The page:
Stranger than fiction: Salman Rushdie on life in hiding Issues Beyond Palo Alto, posted by Editor, Palo Alto Online, on Oct 3, 2012 at 7:50 am
Listening to Salman Rushdie tell the story of a desperate man who goes into hiding to save his life, is forced to move from house to house -- sometimes in the dead of night -- and must lock himself into the bathroom whenever the plumber or electrician comes around to fix some common household problem, it's easy to forget that the acclaimed novelist with a bent toward the fanciful isn't spinning a tale.
Read the full story here Web Link posted Tuesday, October 2, 2012, 3:51 PM
Posted by Wayne Martin, a resident of the Fairmeadow neighborhood, on Oct 3, 2012 at 7:50 am
Rushdie’s travails offered people in the West a clear vision of the nature of Islam’s fabric, which has, over the past fifteen hundred years, been the history of violence, military conquest, and enslavement—resulting in the deaths and enslavement of possibly as high as 250M people (although the exact numbers can never be know for certain).
In the United Kingdom, the book received positive reviews. It was a 1988 Booker Prize Finalist (losing to Peter Carey's Oscar and Lucinda) and won the 1988 Whitbread Award for novel of the year. The Satanic Verses sparked a major controversy when conservative Muslims accused it of blasphemy and mocking their faith. The outrage among some Muslims resulted in a fatwâ calling for Rushdie's death issued by Ayatollah Ruhollah Khomeini, the Supreme Leader of Iran, on 14 February 1989. Although Rushdie himself has never been attacked as a result of the book's creation, Islamic extremists have attacked several connected individuals such as translator Hitoshi Igarashi (leading to, in Igarashi's case, death).
The novel caused great controversy in the Muslim community for what some Muslims believed were blasphemous references. Rushdie was accused of mis-using freedom of speech. As the controversy spread, the import of the book was banned in India and it was burned in demonstrations in the United Kingdom. In mid-February 1989, following a violent riot against the book in Pakistan, the Ayatollah Ruhollah Khomeini, Supreme Leader of Iran and a Shi'a Muslim scholar, issued a fatwa calling on all good Muslims to kill Rushdie and his publishers, or to point him out to those who can kill him if they cannot themselves
There are so many points that are open for discussion here—but one can not fail to ask: “Where does any religion get right to kill anyone, for any reason? That question must be closely followed by: “Is Islam so incompatible with our Western system of values, and secular law, that it should be outlawed—rather than being allowed to grow to the point that it threatens our societies with the same sectarian violence that has been ongoing in Iraq since the fall of Saddam Hussein?
Salman Rushdie’s story should be more than a cautionary tale—it should be viewed with the same alarm that England, France, and US should have viewed the rise of Adolph Hitler in the 1930s.
Posted by an_observation, a resident of the Palo Verde neighborhood, on Oct 3, 2012 at 11:19 am
This is *NOT* an excuse for Islam extremism. Only an interesting observation about religion.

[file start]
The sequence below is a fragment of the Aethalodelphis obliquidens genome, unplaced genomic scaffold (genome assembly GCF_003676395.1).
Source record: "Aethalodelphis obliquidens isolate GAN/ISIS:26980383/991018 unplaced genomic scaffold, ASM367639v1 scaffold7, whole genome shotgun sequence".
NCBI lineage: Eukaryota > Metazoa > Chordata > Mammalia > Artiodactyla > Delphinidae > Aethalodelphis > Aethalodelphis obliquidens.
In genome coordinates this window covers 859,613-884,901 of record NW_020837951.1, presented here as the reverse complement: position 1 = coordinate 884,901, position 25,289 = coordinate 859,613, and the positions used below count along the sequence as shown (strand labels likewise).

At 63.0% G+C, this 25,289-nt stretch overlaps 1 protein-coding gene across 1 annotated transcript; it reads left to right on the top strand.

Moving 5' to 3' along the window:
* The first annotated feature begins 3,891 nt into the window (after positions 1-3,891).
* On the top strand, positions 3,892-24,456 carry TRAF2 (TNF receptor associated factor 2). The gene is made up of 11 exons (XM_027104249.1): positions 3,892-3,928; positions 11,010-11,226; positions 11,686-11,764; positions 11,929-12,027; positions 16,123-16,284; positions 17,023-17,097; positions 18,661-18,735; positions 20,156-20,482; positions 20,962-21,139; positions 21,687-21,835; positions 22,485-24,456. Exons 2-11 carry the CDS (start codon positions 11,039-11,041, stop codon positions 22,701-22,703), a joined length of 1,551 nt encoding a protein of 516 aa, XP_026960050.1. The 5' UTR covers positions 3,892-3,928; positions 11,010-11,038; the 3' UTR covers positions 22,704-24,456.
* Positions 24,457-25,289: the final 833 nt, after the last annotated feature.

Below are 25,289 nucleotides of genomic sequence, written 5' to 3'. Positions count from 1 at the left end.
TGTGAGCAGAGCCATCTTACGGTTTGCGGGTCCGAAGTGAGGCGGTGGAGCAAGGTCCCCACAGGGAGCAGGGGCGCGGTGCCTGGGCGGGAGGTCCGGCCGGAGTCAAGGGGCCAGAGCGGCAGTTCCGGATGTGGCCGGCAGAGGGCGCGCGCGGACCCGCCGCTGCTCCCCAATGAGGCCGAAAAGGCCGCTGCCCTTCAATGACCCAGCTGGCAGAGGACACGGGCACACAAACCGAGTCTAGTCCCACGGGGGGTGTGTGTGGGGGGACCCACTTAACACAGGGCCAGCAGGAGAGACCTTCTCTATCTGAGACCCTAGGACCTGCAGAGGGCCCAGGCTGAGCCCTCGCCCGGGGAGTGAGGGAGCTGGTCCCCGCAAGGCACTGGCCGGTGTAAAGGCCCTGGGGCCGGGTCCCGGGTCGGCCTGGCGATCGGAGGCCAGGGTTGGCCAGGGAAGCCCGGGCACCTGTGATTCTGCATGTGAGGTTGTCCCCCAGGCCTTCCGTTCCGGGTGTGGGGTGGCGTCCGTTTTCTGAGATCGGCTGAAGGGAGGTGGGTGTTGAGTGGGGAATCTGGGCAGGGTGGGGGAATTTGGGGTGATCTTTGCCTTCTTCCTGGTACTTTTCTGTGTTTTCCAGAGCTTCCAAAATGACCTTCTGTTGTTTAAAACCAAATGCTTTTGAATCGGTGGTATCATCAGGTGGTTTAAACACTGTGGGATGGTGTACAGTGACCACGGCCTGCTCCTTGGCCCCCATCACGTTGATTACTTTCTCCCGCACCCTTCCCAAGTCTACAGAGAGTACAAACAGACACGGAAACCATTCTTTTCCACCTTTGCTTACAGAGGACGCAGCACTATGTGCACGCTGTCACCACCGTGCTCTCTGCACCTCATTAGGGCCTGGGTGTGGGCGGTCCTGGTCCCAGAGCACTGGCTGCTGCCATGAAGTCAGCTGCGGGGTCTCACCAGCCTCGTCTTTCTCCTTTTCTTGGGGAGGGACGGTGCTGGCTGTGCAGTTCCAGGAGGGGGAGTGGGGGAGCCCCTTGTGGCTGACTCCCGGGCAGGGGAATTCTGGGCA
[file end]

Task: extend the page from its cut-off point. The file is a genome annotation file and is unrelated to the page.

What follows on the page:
On a recent Jon Stewart Daily Show it was noted that Islam was "only 1400 years old" (a mere teenager)and mused on what Christianity was doing when it was about that old.
The seven Crusades began in 1095 and the last ended in 1291. How many killed? Many 10's of thousands at least.
The Spanish Inquisition from 1480 through the 1500's (and not officially abolished until 1834). Perhaps thousands died.
European witch hunts peaking between about 1580 and 1630. The witch hunts declined in the early 18th century. Over the entire duration of the phenomenon of some three centuries, an estimated total of 40,000+ people were executed
So perhaps we need to wait another 300+ years or so for Islam to 'mature' through the state Christianity once passed.
Posted by Jan H., a resident of the Old Palo Alto neighborhood, on Oct 4, 2012 at 1:18 pm
Once upon a time, in the early Middle Ages, all the best scientists, mathematicians, and doctors were Islamic. Then there came a schism between Sunnis and Shiites, much like the schism between Roman and Orthodox Catholics. Islamic tribes began killing each other and the Franks, which is the name they called all Europeans by. Similar to the Reformation in Europe, except the killings have yet to stop.
My husband was in the Emirates last year for a client, and was given a brief rundown on Islam. One tenet is that women must wear black because they are innately evil, men wear white because they are innately good. Foreign businesswomen on the same trip were requested to wear black clothing with long sleeves, and cover their hair with scarves...in 120 degree heat! Women whose husbands allowed them to work in cleanrooms were required to wear BLACK bunny suits!!!
Somewhere in their history, Islamics have chosen to regress and stay in the early Medieval period, also known as the Dark Ages ( I am well-studied in European Medieval History). Many of them see science and progress as evil. The Emirates are actually trying to buck this trend and come into the present within the next twenty years (probably very stressful for the people). However, because of this, they have had to heighten security to an extreme level....my husband had to be "wanted" every single time he entered or left his hotel or any other public building or event ( there was also a Formula One Race being held while he was there).
Are there any scholars wo can en.ighten me as to why Islam regressed back into one of the darkest periods in all of world history? I struggle to understand this. If I could, I think I would feel more tolerant.